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  • Words by Mr Mike Hodgkinson

In 20th-century Los Angeles, modern architecture and film-making had far more in common than just prime location. A stream of creative talent that never stopped flowing between Southern California and Europe fed both pursuits. In the movies, German expressionism, film noir, the French New Wave and the American new wave formed a transatlantic chain of influence. The same was true of ground-breaking architecture, as European immigrants, including Mr Rudolph Schindler and Mr Richard Neutra, separated themselves from the inspiring orbit of Mr Frank Lloyd Wright - the Wisconsin-born godfather of the modern architecture movement in the US - and anticipated the genius of Mr John Lautner, whose residential work remains a gift to location scouts in search of the spectacular.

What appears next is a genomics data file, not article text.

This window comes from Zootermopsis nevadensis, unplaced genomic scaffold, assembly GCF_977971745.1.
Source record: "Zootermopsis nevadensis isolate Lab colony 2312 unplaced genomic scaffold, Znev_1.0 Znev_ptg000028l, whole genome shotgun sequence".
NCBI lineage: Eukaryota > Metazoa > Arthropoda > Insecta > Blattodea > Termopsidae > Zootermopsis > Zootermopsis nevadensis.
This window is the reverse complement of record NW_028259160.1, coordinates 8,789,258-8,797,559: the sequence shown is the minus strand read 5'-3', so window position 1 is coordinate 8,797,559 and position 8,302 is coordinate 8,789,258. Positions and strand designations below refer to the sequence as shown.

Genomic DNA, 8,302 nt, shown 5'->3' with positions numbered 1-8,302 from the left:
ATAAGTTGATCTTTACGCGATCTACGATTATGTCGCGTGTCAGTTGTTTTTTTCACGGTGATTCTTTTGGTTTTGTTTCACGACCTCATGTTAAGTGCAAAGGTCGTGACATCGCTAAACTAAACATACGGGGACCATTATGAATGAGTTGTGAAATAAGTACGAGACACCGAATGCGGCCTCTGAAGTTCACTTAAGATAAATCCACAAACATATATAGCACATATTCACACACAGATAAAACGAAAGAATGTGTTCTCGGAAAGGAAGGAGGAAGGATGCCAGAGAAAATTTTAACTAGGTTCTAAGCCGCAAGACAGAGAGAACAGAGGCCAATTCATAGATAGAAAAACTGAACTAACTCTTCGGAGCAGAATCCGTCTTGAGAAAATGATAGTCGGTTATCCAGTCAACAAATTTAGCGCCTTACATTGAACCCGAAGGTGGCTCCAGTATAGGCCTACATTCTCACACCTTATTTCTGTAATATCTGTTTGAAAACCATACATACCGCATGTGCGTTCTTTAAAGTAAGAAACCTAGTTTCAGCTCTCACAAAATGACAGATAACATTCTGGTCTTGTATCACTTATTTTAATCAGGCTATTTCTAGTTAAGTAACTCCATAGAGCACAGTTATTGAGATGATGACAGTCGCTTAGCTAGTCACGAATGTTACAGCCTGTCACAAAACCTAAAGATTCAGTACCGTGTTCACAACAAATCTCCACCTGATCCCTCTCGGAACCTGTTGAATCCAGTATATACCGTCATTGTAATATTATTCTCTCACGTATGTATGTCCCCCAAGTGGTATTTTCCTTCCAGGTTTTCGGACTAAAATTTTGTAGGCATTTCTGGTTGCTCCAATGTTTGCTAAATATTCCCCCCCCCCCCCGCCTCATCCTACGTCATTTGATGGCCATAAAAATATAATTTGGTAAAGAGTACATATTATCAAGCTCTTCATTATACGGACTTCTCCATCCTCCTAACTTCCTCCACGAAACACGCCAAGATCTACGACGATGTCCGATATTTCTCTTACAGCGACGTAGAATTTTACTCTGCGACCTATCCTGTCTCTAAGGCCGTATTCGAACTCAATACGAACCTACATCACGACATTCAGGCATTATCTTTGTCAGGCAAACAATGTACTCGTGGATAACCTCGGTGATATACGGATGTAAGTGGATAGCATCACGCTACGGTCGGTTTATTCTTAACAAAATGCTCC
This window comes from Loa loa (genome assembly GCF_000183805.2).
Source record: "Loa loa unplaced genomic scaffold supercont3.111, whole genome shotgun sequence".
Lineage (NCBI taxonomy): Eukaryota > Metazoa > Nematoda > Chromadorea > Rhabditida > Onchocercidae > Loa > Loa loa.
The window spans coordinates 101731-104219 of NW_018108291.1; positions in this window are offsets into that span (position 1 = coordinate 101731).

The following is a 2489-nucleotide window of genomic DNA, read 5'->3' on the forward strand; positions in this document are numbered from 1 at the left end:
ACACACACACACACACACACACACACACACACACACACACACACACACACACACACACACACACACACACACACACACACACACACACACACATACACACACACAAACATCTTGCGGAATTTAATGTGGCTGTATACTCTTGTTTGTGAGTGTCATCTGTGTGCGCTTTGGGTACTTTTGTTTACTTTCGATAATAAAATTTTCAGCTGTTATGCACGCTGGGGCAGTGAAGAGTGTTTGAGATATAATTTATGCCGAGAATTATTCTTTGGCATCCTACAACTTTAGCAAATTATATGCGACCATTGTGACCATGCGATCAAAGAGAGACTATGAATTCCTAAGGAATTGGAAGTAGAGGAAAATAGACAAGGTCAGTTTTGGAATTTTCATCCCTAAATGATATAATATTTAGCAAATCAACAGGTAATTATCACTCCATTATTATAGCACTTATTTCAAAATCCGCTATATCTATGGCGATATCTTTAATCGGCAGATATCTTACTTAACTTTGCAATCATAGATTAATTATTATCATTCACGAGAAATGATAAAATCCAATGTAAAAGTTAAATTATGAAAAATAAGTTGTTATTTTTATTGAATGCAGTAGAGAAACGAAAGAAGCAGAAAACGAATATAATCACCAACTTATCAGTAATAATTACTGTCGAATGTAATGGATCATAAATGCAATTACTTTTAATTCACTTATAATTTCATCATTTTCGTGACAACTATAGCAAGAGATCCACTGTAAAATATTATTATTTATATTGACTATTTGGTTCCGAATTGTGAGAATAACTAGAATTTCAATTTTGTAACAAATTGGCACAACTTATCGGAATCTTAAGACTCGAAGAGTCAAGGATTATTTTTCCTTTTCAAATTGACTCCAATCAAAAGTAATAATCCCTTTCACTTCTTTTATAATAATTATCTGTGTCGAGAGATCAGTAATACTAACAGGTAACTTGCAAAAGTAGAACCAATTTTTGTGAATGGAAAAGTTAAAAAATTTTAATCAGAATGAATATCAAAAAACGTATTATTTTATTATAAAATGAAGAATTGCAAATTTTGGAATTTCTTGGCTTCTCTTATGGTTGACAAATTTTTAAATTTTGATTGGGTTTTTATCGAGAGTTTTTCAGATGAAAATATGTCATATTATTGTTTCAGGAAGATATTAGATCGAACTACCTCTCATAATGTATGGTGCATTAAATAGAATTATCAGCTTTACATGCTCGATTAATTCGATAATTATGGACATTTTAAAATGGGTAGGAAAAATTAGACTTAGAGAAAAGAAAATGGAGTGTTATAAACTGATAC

Mr Wright's avant-garde concrete, Mr Neutra's stunning clean lines, and Mr Lautner's extraordinary connections to the natural environment - these signatures are as unmistakable on the physical landscape as they are in the celluloid avenues of our collective imagination.

Los Angeles offered real estate like nowhere else in the world: an experimental architect's wonderland, in a climate that erased the boundary between indoor and outdoor. For Hollywood, that meant an endless real world, life-sized suburban backlot peppered with structures few set designers could dream of matching. As Mr Jeff Bridges' The Dude remarks to modern-homeowner Jackie Treehorn (Mr Ben Gazzara) in The Big Lebowski, as they stroll through Mr Lautner's Sheats-Goldstein Residence: "Quite a pad you got here, man."

Click through the slides, above, to see MR PORTER's pick of Angeleno Modern's greatest movie pads.

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